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Offline MMKress

Ex-Navy
« on: Oct 02, 2014, 08:13 »
I am an ex-Navy Machinist Mate.  I made it to the last week of power school but was academic dropped by a tenth of a point.  I went into the conventual Navy working in the Pit on the steam plants, in the oil/fuel testing lab, and on the steam catapult system while also standing various other A Gang watches.  After leaving the Navy I finished my BA in History.  I am very interested in getting into a Power Plant job most specifically in Pennsylvania.  What would be my options and best plan of attack for getting into this profession?  I currently am a sheetmetal fabricator for a helicopter company where the company also pays for schooling in whatever field I prefer.   Thanks for the advice.

Jason

Offline retired nuke

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Re: Ex-Navy
« Reply #1 on: Oct 02, 2014, 10:49 »
Sounds like you will be a great addition to the mechanical maintenance crew at any industrial facility. The history degree will not likely help.... but I'll bet it was interesting.
Look on the job boards here. Look at the utility websites - most large power plants only start the hiring process from their online job applications.
Is there a particular reason you want to go into a power plant? You probably have a good background / experience that would apply in almost any process industry.
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Offline fourteener

Re: Ex-Navy
« Reply #2 on: Oct 02, 2014, 11:25 »
Send me an email at nebraskacyclist@yahoo.com  We'll talk off-line.  I can provide some relative insights.

Offline MMKress

Re: Ex-Navy
« Reply #3 on: Oct 02, 2014, 11:38 »
I actually enjoyed my time at Nuke school and in the military, especially the job I was doing.  I've always wished that I was able to finish nuke school instead of being so close and being dropped.  I am a hands on learner and learn that way best therefore prototype would have been a blast.  It would be great to get into the power plant industry not only to support my family but also to conquer a past failed goal.

Offline a|F

Re: Ex-Navy
« Reply #4 on: Oct 02, 2014, 06:47 »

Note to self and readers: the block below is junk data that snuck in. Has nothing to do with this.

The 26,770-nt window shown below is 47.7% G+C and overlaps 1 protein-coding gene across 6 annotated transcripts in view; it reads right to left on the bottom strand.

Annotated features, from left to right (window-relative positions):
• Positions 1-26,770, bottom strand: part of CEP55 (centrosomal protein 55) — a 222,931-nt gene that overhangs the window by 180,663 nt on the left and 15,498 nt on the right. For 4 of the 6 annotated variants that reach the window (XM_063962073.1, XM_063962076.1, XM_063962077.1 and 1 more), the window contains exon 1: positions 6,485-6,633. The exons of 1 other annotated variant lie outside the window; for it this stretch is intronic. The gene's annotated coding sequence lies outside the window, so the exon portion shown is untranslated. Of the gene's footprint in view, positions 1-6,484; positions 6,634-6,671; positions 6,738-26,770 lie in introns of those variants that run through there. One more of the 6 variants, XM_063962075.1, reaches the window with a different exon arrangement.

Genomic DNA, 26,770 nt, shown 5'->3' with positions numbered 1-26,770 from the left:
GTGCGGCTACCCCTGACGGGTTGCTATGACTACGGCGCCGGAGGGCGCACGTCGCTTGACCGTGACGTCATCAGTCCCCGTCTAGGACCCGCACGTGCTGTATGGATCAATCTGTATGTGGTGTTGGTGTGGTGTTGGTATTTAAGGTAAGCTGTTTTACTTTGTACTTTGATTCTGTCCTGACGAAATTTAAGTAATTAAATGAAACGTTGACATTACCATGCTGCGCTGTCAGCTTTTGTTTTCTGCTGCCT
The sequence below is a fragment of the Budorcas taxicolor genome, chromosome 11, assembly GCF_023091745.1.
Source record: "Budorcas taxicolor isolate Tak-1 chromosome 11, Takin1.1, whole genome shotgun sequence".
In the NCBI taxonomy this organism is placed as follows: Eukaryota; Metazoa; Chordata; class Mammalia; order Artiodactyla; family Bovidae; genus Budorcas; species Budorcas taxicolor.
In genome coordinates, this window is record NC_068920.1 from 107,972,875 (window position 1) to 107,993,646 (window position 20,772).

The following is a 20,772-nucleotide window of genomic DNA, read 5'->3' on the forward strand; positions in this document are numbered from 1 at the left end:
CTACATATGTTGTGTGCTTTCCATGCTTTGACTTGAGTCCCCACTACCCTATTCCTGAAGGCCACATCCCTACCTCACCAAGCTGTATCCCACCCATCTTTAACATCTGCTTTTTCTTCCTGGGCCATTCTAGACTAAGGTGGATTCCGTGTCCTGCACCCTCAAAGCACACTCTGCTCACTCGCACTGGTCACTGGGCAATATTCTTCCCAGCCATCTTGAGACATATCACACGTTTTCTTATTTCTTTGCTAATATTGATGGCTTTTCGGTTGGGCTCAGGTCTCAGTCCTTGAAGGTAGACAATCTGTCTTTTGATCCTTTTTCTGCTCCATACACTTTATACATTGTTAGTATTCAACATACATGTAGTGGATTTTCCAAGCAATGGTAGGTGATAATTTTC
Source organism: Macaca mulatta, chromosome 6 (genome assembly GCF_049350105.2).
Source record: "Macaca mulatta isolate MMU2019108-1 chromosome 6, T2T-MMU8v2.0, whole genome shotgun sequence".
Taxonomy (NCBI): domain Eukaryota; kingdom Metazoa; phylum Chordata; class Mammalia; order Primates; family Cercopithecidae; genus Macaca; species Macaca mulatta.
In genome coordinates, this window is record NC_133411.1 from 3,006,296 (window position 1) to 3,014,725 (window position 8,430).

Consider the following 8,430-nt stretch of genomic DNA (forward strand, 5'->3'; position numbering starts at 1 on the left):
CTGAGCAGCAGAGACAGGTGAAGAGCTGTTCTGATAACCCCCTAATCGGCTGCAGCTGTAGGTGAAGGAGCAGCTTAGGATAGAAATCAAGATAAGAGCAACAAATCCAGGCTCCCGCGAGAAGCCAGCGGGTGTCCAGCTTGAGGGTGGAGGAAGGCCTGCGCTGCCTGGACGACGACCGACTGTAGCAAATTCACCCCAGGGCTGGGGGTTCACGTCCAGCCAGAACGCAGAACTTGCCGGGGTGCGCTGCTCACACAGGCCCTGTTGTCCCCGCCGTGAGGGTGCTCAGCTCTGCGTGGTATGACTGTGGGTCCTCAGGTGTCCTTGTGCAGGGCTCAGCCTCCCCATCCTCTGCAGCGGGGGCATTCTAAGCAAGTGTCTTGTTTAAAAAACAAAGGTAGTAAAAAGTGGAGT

I actually enjoyed my time at Nuke school and in the military, especially the job I was doing.  I've always wished that I was able to finish nuke school instead of being so close and being dropped.  I am a hands on learner and learn that way best therefore prototype would have been a blast.  It would be great to get into the power plant industry not only to support my family but also to conquer a past failed goal.

That all sounds good.  Why then did you pursue a history degree?  We have so many applicants for these positions.  Most of them have passed power school or have a degree in a technical field.  Have you found study material for the POSS, MASS, etc?  That would be step #1- ensure you can pass the test to even get to the interview.

Offline MMKress

Re: Ex-Navy
« Reply #5 on: Oct 03, 2014, 04:32 »
I wasn't sure what I wanted to do when I got out of the Navy.  My last 6 months in the Navy I spent quite a bit of free time taking various Dantes and CLEP tests.  The BA in History was the degree I was closest to obtaining through those tests.  I actually only had to take 2 online classes to complete it.  I have seen quite a bit of study material on this site and a wealth of information I plan to put to use.

Offline MMM

Re: Ex-Navy
« Reply #6 on: Oct 03, 2014, 06:10 »
Where in PA are you looking? I don't know who's hiring right now, but there's Beaver Valley (First Energy) outside of Pittsburgh, Limerick (Exelon) outside of Philadelphia, and Susquehanna (PPL, soon to be Talen) south of Scranton. I don't think there are any other nuke plants in PA, although there are some just outside the state in NJ, MD, and NY.

Good luck.

Offline hamsamich

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Re: Ex-Navy
« Reply #7 on: Oct 03, 2014, 06:55 »
You could always apply nuclear and fossil.  If you get into fossil become a control room operator.  If you still really want to move to nuclear you might be more marketable as a non-lic. operator with fossil control room under your belt.  I don't know how hard a fossil job is to get though.  If the economy really does pick up eventually, many people drop back out of nuclear plant jobs and there may be more openings and lower standards for hiring at some plants.  If you were a really good machinist mate and worked on diesels and mechanical systems you could also contend for a nuclear mechanic job, because alot of the systems are non-nuclear.  Like emergency diesels.  If you have a specific specialty on a non-nuclear system it could be very similar to what nuke plants use and it could be your ace in the hole at an interview.  These are all long shots but different ways I have actually heard of non-nukes getting into power plant jobs.  The best way is to know somebody IMHO.  Another way is to get into any field as a contractor that works at nuclear plants, like iron worker or a valve technician.  Once you get in there and shine somebody could notice you.

One piece of advice:  Do not concentrate too hard on PA, put in for jobs all over the country and when you get experience it will be easier to get a job in PA.  Many people have done this, including me.








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